Food Standards Agency chairwoman states that cakes should not be brought into an office environment
Could the days of the office bake off be a thing of the past, as one health agency expert compares office baked goods to passive smoking.
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For many, birthdays and celebrations in an office environment can often lead to sweet treats, including a celebratory cake, being shared amongst office workers. However, one member of the Food Standards Agency feels this ‘tradition’ should be stopped in light of the ongoing obesity crisis the UK has been facing.
Speaking in her capacity as a member of The Times Health Commission, Food Standards Agency chairwoman Professor Susan Jebb feels that items such as cakes being brought into work require a high level of willpower from many who feel obliged to eat while in an office environment. “We all like to think we’re rational, intelligent, educated people who make informed choices the whole time and we undervalue the impact of the environment,” she said.
“If nobody brought in cakes into the office, I would not eat cakes in the day, but because people do bring cakes in, I eat them,” before drawing parallels between cakes in the office and passive smoking. “I have made a choice, but people were making a choice to go into a smoky pub.”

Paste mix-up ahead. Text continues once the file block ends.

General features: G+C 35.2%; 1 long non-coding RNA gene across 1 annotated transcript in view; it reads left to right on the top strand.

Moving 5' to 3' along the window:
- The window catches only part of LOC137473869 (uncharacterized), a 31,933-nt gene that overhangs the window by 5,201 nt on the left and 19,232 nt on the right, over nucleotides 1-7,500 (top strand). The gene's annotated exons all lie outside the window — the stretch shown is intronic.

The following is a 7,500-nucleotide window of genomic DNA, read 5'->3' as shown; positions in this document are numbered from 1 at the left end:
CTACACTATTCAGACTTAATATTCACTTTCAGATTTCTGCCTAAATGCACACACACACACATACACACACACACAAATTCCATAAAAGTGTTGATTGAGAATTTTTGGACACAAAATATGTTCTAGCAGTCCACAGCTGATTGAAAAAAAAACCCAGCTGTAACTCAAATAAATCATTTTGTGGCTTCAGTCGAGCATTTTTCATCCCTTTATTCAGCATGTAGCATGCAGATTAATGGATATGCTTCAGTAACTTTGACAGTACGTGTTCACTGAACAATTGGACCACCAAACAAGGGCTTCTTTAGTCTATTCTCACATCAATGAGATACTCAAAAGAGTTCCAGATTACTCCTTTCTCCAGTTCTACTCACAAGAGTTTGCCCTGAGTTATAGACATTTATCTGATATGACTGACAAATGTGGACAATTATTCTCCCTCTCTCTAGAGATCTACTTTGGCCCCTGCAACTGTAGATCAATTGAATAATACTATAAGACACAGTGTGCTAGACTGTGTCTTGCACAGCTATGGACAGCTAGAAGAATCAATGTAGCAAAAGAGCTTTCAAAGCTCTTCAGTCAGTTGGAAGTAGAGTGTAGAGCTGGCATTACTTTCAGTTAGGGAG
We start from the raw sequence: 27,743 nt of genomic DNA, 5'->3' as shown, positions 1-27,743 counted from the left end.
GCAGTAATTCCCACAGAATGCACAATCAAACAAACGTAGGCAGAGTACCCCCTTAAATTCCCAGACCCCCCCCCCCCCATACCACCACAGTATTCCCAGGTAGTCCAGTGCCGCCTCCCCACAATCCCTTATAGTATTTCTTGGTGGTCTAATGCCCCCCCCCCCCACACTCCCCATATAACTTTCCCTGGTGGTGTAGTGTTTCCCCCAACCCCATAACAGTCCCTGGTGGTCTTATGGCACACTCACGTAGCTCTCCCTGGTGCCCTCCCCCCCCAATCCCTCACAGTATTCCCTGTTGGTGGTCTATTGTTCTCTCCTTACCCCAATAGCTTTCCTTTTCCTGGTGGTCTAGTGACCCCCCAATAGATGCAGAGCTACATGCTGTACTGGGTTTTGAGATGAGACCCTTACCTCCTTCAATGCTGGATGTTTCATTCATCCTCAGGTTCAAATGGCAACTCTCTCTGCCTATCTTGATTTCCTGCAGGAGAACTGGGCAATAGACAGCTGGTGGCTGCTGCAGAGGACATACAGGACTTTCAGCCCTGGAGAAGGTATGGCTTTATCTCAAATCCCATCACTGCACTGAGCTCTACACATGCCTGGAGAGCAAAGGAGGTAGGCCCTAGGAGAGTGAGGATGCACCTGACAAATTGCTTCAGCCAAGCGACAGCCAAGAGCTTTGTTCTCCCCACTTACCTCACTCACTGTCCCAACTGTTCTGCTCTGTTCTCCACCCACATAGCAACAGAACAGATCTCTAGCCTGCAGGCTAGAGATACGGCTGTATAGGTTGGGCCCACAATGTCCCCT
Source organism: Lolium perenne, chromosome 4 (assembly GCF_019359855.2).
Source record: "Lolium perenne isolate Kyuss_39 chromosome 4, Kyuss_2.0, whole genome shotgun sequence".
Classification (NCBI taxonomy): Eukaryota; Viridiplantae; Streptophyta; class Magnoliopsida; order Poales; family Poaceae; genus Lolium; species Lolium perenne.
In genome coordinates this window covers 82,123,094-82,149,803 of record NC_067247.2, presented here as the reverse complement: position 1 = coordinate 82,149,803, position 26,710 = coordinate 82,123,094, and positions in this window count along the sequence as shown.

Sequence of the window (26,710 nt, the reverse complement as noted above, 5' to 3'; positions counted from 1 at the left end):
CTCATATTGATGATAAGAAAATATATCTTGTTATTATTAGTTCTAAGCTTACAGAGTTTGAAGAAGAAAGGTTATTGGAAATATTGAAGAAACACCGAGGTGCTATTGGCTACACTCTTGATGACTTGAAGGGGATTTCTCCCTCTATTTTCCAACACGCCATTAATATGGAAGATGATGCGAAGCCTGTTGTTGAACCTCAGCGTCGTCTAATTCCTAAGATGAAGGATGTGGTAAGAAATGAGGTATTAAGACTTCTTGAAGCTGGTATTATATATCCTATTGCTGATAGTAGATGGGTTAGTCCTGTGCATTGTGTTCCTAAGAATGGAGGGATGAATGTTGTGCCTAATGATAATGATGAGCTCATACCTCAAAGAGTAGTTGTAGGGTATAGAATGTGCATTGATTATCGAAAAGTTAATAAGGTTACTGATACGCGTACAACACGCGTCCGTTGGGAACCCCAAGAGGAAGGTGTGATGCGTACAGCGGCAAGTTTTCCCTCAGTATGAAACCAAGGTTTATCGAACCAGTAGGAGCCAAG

“With smoking, after a very long time, we have got to a place where we understand that individuals have to make some effort but that we can make their efforts more successful by having a supportive environment. But we still don’t feel like that about food.”
Professor Jebb feels that the topic of unhealthy weight should be taken more seriously by health practitioners, who could be dispensing advice on weight loss and healthy eating habits, but that these concepts are instead “mostly ignored.” Jebb believes strongly that obesity could be treated using “pretty cheap interventions [that] yield huge benefits”, such as NHS weight management programmes that have put type 2 diabetics into remission.”